To implement the current policy, Rijkswaterstaat replenishes an average of 12 million m3 of sand annually. Exactly how much sand is needed and at which places and times the sand can best be deposited is based, among other things, on the annual assessment of the coast and knowledge and experience of the sandy coastal system.
The long-term knowledge program Beheer en Onderhoud van de Nederlandse kust (B&O kust) aims to answer research questions about nourishments and to expand and spread knowledge about the coastal system. Deltares and Rijkswaterstaat work together in this program.
The approach is a cyclical process: Rijkswaterstaat bases choices about nourishments and coastal management on the existing knowledge of the coastal system. If there are knowledge gaps, hypotheses are formulated for this. Testing these hypotheses and answering the research questions that arise in this context are tackled in sub-projects. New insights resulting from the research can lead to adjustments in the implementation of nourishments and coastal management.
In addition to answering research questions and testing hypotheses, the B&O kust program also has the objective of disseminating knowledge and issuing regional advice (aimed at questions from the coastal management of the Rijkswaterstaat regional departments).
B&O Coast Projects
The B&O Coast program consists of four projects in which different aspects of the morphological and ecological system are central. Data analyses and model simulations are carried out per project to answer research questions and to test hypotheses.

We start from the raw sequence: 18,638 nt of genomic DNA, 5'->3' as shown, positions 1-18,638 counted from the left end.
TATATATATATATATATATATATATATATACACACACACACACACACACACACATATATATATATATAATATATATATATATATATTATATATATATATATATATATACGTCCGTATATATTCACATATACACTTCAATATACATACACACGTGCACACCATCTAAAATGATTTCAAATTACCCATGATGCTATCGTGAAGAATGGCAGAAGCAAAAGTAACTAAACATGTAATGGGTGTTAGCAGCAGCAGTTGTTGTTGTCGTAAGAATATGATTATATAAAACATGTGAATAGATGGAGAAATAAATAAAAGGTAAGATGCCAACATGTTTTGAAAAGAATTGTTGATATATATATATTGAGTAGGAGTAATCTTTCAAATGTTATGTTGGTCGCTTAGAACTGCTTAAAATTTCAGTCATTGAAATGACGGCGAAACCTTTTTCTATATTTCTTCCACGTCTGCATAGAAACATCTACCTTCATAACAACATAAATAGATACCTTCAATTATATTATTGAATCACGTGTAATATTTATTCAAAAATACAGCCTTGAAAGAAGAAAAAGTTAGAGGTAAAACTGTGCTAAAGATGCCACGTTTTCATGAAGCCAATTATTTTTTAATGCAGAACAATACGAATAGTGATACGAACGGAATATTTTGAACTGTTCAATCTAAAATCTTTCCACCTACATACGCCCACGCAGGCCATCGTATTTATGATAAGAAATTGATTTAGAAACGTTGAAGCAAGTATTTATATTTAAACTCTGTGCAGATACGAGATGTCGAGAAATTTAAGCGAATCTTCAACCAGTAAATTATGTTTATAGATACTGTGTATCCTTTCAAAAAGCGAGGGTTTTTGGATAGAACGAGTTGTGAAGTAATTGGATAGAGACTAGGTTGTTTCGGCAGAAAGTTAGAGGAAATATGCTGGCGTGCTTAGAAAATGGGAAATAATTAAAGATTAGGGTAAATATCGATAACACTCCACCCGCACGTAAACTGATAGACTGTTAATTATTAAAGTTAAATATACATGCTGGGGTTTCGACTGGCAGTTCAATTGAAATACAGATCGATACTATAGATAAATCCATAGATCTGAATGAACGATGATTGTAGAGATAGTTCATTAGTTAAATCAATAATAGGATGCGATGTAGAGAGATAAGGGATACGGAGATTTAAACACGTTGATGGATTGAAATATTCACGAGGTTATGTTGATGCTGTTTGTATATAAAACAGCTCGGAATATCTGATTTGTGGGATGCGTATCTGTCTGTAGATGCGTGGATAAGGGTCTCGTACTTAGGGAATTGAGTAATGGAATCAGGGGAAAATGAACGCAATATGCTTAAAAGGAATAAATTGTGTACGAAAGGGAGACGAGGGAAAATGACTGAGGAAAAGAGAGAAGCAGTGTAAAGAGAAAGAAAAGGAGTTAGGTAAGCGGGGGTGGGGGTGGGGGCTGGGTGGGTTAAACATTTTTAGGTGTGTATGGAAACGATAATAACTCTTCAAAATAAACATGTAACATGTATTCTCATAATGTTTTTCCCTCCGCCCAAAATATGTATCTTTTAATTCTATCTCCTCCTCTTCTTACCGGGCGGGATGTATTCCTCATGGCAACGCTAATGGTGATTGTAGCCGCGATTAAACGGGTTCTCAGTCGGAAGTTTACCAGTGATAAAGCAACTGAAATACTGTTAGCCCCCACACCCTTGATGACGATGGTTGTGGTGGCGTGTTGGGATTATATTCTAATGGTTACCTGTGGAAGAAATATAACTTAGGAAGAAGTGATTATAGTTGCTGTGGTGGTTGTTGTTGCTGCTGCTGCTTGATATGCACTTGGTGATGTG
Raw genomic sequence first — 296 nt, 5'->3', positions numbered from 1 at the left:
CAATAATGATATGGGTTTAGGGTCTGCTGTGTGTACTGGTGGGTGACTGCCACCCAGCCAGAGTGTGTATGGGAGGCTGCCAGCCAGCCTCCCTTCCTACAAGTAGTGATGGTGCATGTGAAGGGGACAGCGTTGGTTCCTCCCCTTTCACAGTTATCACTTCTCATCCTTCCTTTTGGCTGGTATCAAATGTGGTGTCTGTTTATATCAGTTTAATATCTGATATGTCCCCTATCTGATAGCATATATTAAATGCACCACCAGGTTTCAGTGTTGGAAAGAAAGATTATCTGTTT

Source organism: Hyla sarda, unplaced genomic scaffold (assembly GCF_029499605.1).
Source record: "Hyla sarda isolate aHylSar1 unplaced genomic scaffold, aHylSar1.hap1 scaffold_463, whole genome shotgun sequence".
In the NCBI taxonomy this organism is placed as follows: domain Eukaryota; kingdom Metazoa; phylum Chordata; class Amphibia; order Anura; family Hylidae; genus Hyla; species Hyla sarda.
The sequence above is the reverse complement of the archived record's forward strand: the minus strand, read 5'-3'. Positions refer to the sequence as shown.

FAIR - before
State of F
It seemed at first that most of the data sets in this project were already AIR or even FAIR. When searching for them; and when searching for them, some also appeared to be FAIR already! AIR data sets were findable because the naming of the data set was known. For people unfamiliar with the data it is possible they would not be able to find them.
State of A
For Deltarians, the accessibility of most data sets was quick, with one or a few clicks. For the data sets that were put on the Deltares Data Portal (DDP) via a harvester, the "OpenDAP service" link never worked; only the Direct Download link worked.
State of I
|The data that is harvested from the thredds server is only available via direct download. So this data must be downloaded and stored locally. The manually added data is available with different access URL's: e.g. via OpenDAP or HTTP Server.|
State of R
|The data with links to a wiki is described following http://5stardata.info/. This is an initiative with deployment scheme for open data, a bit like FAIR. In the wiki, the data sets and its other releases over time are described. What is missing is the description of how the data set is actually processed. A link to information on data conversion leads to a page that says "work in progress".|
FAIR - after
State of F
|To do: change in the harvester how and what title, abstract, keywords and other important meta data appears on the front pages of the data sets in the DDP.|
State of A
Changing the links that pointed to a wrong URL to one that works made the data accessible for all Deltarians. To do: change linking in the harvester.
State of I
To do: investigate if other ways of operating the data sets is necessary.
State of R
To do:for this do to, the data owners are necessary and more in-depth investigation must be done to get to know how the data is manipulated.
There are different types of infrastructure to make data FAIR. Currently, for internal use in Deltares, the Deltares Data Portal (DDP) is how we make data sets findable. When making data sets available, it can be done manually or via the thredds server via a harvester. The harvester can be improved on the meta data it puts on the front page of the DDP page of the data set. Data sets that are added manually usually are findable, definitely accessible and interoperable, but the exact description of how the data is gathered or processed is often missing (not so much reusable).
Conclusions for guidelines: